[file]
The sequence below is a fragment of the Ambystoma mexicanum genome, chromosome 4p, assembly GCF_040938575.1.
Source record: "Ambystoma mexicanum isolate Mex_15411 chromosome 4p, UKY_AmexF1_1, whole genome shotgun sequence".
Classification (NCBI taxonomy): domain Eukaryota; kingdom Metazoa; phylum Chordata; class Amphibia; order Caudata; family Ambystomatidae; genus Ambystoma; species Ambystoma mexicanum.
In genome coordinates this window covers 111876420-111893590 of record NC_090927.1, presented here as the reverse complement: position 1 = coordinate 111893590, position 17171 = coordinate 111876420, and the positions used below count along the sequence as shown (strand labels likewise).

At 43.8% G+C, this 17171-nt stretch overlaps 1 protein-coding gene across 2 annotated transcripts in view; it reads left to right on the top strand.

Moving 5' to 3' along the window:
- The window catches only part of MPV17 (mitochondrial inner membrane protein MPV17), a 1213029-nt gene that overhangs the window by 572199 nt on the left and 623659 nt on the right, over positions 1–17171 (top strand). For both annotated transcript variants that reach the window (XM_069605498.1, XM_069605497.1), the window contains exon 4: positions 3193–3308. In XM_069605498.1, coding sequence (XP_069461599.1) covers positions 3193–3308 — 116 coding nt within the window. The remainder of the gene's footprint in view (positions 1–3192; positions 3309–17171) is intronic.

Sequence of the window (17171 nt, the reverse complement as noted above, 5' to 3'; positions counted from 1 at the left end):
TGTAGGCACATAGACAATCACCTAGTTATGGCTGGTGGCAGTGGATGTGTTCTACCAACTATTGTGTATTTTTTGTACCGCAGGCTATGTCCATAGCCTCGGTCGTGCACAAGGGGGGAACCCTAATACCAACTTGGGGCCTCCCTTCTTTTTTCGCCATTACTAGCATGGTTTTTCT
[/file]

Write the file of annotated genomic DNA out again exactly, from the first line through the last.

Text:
The sequence below is a fragment of the Ambystoma mexicanum genome, chromosome 4p, assembly GCF_040938575.1.
Source record: "Ambystoma mexicanum isolate Mex_15411 chromosome 4p, UKY_AmexF1_1, whole genome shotgun sequence".
Classification (NCBI taxonomy): domain Eukaryota; kingdom Metazoa; phylum Chordata; class Amphibia; order Caudata; family Ambystomatidae; genus Ambystoma; species Ambystoma mexicanum.
In genome coordinates this window covers 111876420-111893590 of record NC_090927.1, presented here as the reverse complement: position 1 = coordinate 111893590, position 17171 = coordinate 111876420, and the positions used below count along the sequence as shown (strand labels likewise).

At 43.8% G+C, this 17171-nt stretch overlaps 1 protein-coding gene across 2 annotated transcripts in view; it reads left to right on the top strand.

Moving 5' to 3' along the window:
- The window catches only part of MPV17 (mitochondrial inner membrane protein MPV17), a 1213029-nt gene that overhangs the window by 572199 nt on the left and 623659 nt on the right, over positions 1–17171 (top strand). For both annotated transcript variants that reach the window (XM_069605498.1, XM_069605497.1), the window contains exon 4: positions 3193–3308. In XM_069605498.1, coding sequence (XP_069461599.1) covers positions 3193–3308 — 116 coding nt within the window. The remainder of the gene's footprint in view (positions 1–3192; positions 3309–17171) is intronic.

Sequence of the window (17171 nt, the reverse complement as noted above, 5' to 3'; positions counted from 1 at the left end):
TGTAGGCACATAGACAATCACCTAGTTATGGCTGGTGGCAGTGGATGTGTTCTACCAACTATTGTGTATTTTTTGTACCGCAGGCTATGTCCATAGCCTCGGTCGTGCACAAGGGGGGAACCCTAATACCAACTTGGGGCCTCCCTTCTTTTTTCGCCATTACTAGCATGGTTTTTCT